By Kevin McGeever

When the Florida vacation destination is Orlando, the Theme Park Capital of the World, some tunnel vision can be excused.

From Raleigh-Durham in North Carolina, this road trip south on I-95 and west on I-4 should take no more than nine hours of drive time. After crossing the state line and stopping at the Official Florida Welcome Center for a stretch of the legs and a complimentary orange juice, you could be entering the Magic Kingdom before dinner.

But if you think about it, what’s the rush? Allow me to explain.

If you add a day or two at the front and/or back end of this driving vacation, you could:
- walk on Boneyard Beach in Jacksonville;
- stroll the cobblestones of St. George Street in St. Augustine’s colonial quarter;
- risk a golf ball (or three or four) on the 17th-hole island green at TPC Sawgrass;
- drive your car on the sands of Daytona Beach;
- surf at Cocoa Beach, hometown of 11-time world champion Kelly Slater;
- and have your fortune revealed in Cassadaga, arguably the most spiritual town in Florida.

What I’m saying is, there are 180 miles to drive from the Florida border to Disney World. There are at least a thousand things to do.

There are scenic highways

Florida has officially identified 26 drives because of their pleasant pace and natural blessings -- from ocean views to oak canopies.

On your route to Orlando, the A1A Ocean Islands Trail hugs the northeast Atlantic coast, crossing saltwater marsh and filling your senses with seabirds and sea breeze. The ocean, vistas of rivers and creeks and barrier island dunes and beach, and historic buildings and museums are within reach of the 30-mile Ormond Scenic Loop. Cyclists revere the rolling hills of the Green Mountain Scenic Byway.

Set aside an hour or two, ease off the gas, and set your internal gauge to “vacation.” 

Horseback riders on Amelia Island beaches, which are wide and regularly flattened by the Atlantic Ocean that they look like a freshly scrubbed floor.

Amelia Island is the only Florida state park that offers horseback riding on its beaches.

- Crawford Entertainment for VISIT FLORIDA

There are beaches

Florida has 800 miles of them in all. From Amelia Island to Daytona Beach, you have your pick among 120 miles of Atlantic oceanfront.

Fernandina in Florida’s northeast corner is the birthplace of the modern shrimping industry. Flagler Beach has sand the color of cinnamon and a locally-owned vibe that exudes a warm welcome.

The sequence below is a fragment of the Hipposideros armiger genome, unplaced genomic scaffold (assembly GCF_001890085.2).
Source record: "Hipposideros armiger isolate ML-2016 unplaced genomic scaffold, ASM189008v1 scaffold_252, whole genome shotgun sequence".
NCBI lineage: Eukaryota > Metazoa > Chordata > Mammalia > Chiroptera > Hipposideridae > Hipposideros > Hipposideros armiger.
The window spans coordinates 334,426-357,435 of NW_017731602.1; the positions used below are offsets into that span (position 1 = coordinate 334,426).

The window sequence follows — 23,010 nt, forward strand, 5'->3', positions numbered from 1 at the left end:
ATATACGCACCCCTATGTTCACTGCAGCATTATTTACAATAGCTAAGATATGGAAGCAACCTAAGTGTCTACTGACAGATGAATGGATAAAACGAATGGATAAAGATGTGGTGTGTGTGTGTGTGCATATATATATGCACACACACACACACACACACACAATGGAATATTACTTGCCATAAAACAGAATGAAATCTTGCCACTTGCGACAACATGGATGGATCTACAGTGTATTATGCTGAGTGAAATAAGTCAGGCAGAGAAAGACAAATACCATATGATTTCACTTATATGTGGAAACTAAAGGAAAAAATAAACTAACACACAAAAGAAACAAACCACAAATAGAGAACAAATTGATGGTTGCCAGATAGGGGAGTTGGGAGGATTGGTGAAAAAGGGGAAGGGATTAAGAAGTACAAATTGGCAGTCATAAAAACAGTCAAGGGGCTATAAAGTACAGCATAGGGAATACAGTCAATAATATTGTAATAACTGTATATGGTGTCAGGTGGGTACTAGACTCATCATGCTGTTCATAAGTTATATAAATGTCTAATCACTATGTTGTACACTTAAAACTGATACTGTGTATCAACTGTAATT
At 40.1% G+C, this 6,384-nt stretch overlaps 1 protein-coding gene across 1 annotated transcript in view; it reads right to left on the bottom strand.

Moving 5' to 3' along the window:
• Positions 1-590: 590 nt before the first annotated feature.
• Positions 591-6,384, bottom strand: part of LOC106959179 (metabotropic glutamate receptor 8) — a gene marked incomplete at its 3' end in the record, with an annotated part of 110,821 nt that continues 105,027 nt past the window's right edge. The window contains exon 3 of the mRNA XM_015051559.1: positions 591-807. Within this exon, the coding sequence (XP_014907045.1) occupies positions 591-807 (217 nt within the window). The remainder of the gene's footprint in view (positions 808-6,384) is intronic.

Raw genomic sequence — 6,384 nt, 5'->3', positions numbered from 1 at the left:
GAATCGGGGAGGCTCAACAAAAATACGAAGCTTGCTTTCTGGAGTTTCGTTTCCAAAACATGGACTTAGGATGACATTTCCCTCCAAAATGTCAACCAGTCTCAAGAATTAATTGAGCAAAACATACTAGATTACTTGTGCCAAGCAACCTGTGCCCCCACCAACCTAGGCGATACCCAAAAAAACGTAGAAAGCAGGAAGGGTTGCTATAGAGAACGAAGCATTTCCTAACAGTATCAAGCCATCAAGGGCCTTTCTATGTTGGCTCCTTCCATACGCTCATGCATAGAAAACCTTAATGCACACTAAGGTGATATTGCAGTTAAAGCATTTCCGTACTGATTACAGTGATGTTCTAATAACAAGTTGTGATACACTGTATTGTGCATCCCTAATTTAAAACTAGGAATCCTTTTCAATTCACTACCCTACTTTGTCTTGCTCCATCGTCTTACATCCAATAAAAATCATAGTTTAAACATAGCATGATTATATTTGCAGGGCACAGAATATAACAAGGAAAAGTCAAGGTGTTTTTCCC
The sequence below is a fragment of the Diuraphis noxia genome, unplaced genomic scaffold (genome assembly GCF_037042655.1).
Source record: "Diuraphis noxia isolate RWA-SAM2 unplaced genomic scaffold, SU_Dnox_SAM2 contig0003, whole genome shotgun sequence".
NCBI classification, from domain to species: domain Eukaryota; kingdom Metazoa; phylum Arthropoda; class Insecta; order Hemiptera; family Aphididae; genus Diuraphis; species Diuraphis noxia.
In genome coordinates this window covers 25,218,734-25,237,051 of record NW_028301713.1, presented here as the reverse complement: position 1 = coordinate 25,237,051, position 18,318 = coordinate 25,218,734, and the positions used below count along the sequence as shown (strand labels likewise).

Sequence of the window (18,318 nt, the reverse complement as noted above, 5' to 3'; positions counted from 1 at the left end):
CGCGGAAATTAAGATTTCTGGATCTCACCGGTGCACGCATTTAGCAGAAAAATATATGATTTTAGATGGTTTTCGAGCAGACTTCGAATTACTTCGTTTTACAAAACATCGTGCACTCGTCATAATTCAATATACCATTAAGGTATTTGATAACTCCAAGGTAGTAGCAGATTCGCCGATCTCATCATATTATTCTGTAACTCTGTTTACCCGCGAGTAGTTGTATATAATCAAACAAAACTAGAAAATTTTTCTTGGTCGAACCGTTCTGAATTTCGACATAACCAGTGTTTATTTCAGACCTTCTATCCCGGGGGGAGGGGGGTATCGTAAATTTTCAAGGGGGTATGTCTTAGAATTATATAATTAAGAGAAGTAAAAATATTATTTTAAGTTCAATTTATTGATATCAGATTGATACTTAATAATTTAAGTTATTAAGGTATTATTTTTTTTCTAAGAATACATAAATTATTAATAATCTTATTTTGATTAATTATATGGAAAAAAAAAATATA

The Timucuan Ecological and Historic Preserve is 6,000 years in the making, the home of the native Americans who were the original Floridians, and the site of a culture clash that birthed a New World. In the same preserve, American Beach was once a safe haven for African-Americans forced to deal with Jim Crow Florida.

There are freshwater springs ...

If the game were word association and I said “Florida,” the reflex responses would be theme parks and beaches and sunshine, and then perhaps Everglades and the Keys, and maybe golf and seafood, or manatees and dolphins.

The savvy traveler who has done her research (or been here before) knows that the state’s 700 freshwater springs are a Florida-exclusive baptism for the senses. Clear as glass and 72 degrees year-round. Part exhilaration, part meditation. Swim, snorkel, dive, float.

Remember some of these names: Juniper, Alexander, Silver, Rock, DeLeon. They are the real fountains of youth.

There are state and national parks and forests and wildlife refuges ...

Jacksonville, you may be surprised to know, is the largest city in square miles in the contiguous United States, and has 400-plus parks and 1,100 miles of navigable waterways.

South of Jax, Guana Tolomato Matanzas Estuarine Research Reserve protects almost 77,000 acres of coastal biodiversity. One of 29 such reserves in the United States, GTM reports a species list of at least 44 mammals, 358 birds, 41 reptiles, 21 amphibians, 303 fish and 580 plants. The research reserve contains habitats essential to 48 protected animals and eight protected plants.

Washington Oaks Gardens State Park, as the name telegraphs, has formal gardens shaded by an oak hammock. The park also has unique water access -- the Matanzas River to the west and the Atlantic Ocean to the east. The coquina rock shoreline is ideal for tidal pool exploration.

There are cities ...

Jacksonville, which we already have celebrated for its natural attractions, also has inviting neighborhoods such as Riverside, Five Points and Downtown that are destinations for art walks, fine dining, and the Jax Ale Trail.